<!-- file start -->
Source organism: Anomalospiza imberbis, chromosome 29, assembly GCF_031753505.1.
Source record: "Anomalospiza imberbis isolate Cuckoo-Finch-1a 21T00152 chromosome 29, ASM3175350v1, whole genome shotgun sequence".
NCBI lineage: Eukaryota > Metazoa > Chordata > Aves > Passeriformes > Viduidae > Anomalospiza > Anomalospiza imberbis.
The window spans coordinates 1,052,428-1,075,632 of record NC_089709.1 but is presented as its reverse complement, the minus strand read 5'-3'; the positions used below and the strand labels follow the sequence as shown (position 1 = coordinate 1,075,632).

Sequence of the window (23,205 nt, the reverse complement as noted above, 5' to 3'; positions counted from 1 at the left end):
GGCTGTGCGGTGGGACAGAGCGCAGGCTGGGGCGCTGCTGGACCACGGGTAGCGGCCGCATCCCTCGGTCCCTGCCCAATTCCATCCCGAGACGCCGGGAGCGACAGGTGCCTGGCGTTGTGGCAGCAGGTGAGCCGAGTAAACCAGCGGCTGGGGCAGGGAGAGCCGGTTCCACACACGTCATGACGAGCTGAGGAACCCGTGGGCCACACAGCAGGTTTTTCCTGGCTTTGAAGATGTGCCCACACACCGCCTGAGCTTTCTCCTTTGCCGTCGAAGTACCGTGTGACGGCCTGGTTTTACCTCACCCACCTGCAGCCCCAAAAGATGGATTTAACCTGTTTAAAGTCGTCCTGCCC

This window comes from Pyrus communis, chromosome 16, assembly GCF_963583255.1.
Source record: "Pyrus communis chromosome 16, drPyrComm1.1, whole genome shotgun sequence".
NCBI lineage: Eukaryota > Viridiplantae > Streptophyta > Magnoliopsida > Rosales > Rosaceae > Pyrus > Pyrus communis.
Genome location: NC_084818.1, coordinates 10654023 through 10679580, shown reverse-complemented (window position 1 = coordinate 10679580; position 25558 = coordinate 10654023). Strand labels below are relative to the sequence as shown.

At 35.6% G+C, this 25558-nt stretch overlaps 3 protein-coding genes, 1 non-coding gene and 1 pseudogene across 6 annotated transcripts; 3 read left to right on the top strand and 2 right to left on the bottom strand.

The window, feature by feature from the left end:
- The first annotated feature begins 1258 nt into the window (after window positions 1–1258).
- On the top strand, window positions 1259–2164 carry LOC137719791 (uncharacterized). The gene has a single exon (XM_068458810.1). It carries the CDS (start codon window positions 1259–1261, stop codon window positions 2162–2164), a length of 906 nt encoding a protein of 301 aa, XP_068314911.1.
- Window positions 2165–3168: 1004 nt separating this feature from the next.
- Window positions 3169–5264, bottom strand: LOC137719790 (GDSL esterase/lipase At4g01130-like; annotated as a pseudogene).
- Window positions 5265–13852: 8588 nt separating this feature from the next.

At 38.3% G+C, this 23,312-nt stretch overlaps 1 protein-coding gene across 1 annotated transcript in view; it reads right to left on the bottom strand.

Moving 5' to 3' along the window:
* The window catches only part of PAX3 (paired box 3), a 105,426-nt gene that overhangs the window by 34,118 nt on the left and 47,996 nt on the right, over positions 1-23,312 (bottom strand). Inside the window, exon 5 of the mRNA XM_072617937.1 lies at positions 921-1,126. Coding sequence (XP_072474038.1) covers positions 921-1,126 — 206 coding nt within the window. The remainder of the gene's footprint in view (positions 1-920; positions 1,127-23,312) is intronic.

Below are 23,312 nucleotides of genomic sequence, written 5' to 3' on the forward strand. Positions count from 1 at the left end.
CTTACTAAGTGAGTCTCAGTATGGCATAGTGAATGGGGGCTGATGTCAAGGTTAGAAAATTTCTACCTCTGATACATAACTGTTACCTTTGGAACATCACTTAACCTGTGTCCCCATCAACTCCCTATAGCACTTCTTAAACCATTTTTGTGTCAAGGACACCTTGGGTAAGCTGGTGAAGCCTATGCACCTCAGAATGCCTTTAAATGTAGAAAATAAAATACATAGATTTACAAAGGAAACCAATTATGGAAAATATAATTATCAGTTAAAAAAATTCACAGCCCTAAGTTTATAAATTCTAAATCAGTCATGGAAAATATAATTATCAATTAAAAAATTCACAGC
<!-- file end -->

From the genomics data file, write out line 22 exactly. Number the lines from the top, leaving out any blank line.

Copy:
CTTACTAAGTGAGTCTCAGTATGGCATAGTGAATGGGGGCTGATGTCAAGGTTAGAAAATTTCTACCTCTGATACATAACTGTTACCTTTGGAACATCACTTAACCTGTGTCCCCATCAACTCCCTATAGCACTTCTTAAACCATTTTTGTGTCAAGGACACCTTGGGTAAGCTGGTGAAGCCTATGCACCTCAGAATGCCTTTAAATGTAGAAAATAAAATACATAGATTTACAAAGGAAACCAATTATGGAAAATATAATTATCAGTTAAAAAAATTCACAGCCCTAAGTTTATAAATTCTAAATCAGTCATGGAAAATATAATTATCAATTAAAAAATTCACAGC